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What To Add To Soil To Hold Water: 5 Things we do that work

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Keeping soil moist can be a task sometimes; if you find that even frequent watering is not enough, you should add water retention amendments. However, this is easier than it sounds. 

Soil is one of the most essential parts of a garden, but it’s also one of the most fragile. Healthy soil comprises of organic matter, microbiological organisms, inorganic mineral particles, plant nutrients, and water. 

When any of these components are missing, the soil will no longer function as a healthy growing medium.

Soil will be able to hold more water when soil amendments such as perlite and vermiculite are mixed in. Organic material, such as coconut coir, peat moss, or compost, will help soil absorb and retain enough moisture for plants to use during drought conditions.

If you want some help with what to add to the soil to hold water, then you are in the right place.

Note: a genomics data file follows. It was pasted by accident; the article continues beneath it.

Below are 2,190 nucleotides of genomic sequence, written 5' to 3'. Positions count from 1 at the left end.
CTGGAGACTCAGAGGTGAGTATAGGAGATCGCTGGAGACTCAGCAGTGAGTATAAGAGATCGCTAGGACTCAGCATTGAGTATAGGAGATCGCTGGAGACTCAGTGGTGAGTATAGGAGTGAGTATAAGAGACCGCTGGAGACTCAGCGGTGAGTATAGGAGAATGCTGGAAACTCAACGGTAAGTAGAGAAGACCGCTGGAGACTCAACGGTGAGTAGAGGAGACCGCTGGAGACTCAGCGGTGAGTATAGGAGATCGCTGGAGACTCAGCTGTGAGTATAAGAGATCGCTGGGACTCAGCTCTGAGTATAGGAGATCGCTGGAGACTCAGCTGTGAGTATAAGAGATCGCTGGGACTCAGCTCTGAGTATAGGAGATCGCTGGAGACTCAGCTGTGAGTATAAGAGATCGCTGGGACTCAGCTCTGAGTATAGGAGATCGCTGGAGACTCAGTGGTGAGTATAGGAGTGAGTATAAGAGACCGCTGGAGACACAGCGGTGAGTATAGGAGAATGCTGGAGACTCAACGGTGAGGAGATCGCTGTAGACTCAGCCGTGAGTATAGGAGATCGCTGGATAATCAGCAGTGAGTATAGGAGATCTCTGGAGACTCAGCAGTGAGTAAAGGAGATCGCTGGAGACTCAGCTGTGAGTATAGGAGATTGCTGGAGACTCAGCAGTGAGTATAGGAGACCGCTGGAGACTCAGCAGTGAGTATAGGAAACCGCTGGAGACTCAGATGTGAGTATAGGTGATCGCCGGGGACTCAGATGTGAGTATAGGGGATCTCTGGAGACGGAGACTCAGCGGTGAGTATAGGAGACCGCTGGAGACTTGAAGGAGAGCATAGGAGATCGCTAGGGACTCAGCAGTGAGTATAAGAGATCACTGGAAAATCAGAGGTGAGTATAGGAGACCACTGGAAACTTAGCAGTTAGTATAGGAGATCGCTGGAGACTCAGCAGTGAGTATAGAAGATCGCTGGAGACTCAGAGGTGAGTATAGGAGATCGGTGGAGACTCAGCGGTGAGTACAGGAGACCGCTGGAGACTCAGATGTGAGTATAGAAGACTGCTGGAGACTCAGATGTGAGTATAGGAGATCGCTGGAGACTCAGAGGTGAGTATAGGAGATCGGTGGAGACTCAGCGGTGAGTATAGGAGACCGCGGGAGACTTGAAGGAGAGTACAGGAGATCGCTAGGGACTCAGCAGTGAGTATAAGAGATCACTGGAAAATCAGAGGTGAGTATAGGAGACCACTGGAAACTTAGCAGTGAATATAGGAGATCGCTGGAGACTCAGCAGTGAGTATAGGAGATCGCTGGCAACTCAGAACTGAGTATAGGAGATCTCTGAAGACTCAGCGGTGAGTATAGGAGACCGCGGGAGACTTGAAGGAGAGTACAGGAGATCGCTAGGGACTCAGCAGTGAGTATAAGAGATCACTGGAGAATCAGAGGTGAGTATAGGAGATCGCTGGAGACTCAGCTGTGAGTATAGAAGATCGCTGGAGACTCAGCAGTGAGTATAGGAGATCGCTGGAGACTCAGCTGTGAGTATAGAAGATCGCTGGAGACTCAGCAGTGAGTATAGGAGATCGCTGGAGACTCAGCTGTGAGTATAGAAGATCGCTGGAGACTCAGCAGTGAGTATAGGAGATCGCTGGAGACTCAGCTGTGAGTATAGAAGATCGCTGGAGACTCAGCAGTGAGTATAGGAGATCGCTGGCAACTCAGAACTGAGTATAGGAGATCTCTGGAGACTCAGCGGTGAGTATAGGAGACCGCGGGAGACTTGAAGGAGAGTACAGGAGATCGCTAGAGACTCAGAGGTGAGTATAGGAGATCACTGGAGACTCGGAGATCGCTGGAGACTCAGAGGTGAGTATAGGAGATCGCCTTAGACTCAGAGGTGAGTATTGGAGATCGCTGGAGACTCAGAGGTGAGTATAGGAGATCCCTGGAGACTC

We have experienced dry soil from different conditions that have led to multiple of our plants dying. 

Over the years, we have found the remedy in preparing the soil so it can withstand whatever nature has to offer, and we will share them here.

What to Do When Soil Dries Out Too Fast?

When the soil dries out too fast, plants will eventually suffer and die. 

You can take several corrective measures to ensure both garden soil and soil in potted plants remain moist for longer periods.

Here are some of the first things you can do to keep soil moist:

1. Add Organic Matter

Preparing Soil to hold more moisture

Decomposed organic matter such as wood has an affinity for absorbing and holding moisture. 

This is because it reduces compaction by introducing microbiological organisms that continuously borrow through its structure.

The minute air pockets help in storing water whenever it needs it without having it drain out freely.

Organic matter such as compost, manure or peat moss are examples of organic amendments for dry soil and will totally change the structure aiding in better water retention.

2. Add Mulch

Loose mulch

Mulch covers the soil’s surface and protects it from sealing and crusting by raindrop impact, thereby enhancing rainwater infiltration and reducing runoff.